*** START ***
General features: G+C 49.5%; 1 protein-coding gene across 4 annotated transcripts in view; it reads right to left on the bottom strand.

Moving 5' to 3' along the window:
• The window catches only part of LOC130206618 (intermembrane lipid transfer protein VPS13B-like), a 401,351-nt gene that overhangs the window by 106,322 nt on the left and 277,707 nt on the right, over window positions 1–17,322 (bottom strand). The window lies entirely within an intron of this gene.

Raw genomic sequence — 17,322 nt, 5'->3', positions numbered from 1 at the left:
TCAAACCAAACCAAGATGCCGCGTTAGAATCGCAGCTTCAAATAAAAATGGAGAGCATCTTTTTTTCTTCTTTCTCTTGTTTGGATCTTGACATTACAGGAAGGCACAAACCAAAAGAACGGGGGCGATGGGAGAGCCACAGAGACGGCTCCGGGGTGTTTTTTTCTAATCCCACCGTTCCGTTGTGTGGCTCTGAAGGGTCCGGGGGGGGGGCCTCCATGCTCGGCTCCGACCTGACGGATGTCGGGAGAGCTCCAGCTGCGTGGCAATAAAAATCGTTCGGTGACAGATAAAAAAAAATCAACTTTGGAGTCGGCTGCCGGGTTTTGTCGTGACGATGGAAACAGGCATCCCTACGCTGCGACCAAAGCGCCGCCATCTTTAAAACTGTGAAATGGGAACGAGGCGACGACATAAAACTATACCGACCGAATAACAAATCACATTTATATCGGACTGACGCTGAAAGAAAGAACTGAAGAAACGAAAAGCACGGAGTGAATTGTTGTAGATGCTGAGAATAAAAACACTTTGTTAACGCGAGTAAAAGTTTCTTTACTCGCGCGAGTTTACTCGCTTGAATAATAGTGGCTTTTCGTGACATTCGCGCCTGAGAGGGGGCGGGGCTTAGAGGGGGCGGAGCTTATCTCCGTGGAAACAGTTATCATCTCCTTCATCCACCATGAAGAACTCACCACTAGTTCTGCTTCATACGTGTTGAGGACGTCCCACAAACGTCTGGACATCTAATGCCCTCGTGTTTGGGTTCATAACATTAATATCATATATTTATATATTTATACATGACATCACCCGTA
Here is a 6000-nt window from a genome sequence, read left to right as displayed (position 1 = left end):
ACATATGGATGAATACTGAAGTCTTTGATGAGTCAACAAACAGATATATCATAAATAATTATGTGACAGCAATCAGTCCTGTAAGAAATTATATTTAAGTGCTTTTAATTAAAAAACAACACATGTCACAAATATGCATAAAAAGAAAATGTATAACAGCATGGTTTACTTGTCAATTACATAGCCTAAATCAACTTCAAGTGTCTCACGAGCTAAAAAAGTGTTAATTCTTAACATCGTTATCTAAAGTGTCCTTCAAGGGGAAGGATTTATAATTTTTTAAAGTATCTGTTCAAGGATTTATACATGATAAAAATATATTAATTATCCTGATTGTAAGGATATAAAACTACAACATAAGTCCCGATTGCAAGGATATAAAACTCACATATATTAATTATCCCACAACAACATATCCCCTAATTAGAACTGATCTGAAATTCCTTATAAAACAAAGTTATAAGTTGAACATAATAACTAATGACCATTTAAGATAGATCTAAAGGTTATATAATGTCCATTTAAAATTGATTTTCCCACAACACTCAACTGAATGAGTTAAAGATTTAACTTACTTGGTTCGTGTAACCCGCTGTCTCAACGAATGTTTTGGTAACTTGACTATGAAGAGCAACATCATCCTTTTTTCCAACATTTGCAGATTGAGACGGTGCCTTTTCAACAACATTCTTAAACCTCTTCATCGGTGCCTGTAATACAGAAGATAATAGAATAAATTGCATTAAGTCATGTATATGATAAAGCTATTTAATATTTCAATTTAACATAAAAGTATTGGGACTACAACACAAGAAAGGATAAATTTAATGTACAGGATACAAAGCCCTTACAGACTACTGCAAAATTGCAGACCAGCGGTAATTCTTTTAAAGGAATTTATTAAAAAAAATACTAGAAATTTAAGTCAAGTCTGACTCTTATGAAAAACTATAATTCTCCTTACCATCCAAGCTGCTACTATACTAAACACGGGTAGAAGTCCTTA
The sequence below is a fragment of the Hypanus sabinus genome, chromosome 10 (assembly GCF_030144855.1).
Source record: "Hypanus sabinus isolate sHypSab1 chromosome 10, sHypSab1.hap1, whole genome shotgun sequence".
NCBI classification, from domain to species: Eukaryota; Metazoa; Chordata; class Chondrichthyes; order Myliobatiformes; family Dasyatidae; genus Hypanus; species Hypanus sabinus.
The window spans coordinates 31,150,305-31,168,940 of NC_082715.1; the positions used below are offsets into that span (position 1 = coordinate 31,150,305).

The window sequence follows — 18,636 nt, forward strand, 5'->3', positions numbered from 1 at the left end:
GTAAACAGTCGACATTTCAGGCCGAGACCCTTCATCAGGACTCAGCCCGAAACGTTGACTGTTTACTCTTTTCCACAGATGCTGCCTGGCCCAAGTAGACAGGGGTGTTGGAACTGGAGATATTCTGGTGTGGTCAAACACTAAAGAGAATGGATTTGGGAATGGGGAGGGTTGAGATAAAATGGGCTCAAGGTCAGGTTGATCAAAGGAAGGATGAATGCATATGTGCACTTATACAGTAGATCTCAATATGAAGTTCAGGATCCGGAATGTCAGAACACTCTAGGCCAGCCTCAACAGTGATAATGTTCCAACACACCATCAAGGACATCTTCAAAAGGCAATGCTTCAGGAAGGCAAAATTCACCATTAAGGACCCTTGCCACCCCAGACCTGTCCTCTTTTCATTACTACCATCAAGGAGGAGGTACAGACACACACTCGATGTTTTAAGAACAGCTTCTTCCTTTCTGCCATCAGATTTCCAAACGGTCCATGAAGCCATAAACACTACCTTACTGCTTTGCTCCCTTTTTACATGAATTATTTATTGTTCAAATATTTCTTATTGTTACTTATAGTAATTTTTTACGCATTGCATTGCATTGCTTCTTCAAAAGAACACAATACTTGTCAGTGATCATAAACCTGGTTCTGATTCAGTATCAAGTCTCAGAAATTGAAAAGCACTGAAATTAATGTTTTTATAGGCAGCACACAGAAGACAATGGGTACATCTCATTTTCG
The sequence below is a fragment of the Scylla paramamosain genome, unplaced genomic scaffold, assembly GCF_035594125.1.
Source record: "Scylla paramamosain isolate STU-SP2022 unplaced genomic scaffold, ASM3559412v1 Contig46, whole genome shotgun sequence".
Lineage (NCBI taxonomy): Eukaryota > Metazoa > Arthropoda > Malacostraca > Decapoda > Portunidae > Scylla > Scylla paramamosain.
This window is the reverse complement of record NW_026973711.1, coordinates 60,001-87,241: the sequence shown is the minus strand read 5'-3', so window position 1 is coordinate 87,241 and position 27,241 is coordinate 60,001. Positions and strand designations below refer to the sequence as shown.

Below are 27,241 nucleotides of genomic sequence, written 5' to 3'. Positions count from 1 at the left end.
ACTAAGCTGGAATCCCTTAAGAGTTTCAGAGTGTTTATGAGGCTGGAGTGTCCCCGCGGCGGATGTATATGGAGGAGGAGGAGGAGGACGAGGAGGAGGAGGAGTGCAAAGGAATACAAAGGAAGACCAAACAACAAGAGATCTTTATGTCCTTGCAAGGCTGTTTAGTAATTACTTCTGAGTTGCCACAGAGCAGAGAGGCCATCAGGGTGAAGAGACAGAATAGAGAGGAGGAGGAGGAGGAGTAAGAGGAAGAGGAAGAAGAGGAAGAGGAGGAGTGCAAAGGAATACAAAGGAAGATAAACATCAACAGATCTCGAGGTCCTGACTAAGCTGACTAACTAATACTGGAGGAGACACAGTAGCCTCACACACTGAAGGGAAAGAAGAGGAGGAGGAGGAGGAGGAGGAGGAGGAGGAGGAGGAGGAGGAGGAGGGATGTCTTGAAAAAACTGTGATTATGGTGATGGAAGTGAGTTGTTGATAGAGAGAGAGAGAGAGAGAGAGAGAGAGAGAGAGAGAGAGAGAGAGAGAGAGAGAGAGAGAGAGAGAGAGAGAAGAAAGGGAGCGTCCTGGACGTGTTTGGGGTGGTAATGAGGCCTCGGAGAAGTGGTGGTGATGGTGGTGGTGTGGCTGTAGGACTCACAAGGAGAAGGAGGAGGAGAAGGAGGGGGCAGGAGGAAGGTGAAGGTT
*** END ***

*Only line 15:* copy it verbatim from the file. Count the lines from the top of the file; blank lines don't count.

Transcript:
Source record: "Scylla paramamosain isolate STU-SP2022 unplaced genomic scaffold, ASM3559412v1 Contig46, whole genome shotgun sequence".